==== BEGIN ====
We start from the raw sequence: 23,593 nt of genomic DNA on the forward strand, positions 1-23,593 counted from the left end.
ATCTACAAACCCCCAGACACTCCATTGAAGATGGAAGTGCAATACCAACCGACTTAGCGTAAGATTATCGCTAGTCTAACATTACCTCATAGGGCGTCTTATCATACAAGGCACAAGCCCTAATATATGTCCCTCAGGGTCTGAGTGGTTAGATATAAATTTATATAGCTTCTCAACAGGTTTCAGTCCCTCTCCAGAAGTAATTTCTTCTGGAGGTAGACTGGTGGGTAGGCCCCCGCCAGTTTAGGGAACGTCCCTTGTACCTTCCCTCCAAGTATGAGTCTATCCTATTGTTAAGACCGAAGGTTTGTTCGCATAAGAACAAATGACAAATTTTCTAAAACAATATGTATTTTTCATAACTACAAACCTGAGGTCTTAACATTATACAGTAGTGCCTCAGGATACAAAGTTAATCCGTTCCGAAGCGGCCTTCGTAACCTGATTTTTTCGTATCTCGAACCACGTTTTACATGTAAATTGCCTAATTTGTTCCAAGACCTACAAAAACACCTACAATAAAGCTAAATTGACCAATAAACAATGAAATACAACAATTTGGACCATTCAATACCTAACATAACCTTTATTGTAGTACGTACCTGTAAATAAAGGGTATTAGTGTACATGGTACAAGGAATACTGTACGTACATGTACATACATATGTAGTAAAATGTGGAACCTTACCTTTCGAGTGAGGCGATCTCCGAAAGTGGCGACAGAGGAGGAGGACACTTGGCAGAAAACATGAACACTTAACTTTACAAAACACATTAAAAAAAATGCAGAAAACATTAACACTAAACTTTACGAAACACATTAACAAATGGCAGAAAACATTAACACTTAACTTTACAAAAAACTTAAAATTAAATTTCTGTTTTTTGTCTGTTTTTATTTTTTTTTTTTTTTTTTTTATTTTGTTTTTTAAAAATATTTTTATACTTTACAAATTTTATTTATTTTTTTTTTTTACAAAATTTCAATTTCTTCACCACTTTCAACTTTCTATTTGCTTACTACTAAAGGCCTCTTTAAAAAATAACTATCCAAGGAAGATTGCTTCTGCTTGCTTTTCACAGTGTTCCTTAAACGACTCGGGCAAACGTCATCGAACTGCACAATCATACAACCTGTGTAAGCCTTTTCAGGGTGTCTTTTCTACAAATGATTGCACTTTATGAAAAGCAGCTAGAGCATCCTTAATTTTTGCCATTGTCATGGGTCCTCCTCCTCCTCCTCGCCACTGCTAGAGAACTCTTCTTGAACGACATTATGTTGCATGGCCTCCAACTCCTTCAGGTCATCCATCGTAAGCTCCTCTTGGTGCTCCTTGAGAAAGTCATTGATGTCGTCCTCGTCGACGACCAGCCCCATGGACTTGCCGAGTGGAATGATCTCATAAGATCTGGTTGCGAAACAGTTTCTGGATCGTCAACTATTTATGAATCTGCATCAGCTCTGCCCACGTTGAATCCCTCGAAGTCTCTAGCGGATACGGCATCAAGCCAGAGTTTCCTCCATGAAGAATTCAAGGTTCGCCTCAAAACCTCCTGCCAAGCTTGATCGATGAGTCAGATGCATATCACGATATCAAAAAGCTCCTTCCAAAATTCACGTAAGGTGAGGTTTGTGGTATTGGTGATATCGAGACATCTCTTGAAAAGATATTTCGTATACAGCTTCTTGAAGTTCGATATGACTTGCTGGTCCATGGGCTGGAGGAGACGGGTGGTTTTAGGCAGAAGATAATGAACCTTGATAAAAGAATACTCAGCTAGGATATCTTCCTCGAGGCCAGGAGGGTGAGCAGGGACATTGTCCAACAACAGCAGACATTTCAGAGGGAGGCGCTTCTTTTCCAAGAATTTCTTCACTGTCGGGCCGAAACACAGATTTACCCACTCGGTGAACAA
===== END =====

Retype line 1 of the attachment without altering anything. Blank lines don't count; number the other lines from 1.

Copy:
We start from the raw sequence: 23,593 nt of genomic DNA on the forward strand, positions 1-23,593 counted from the left end.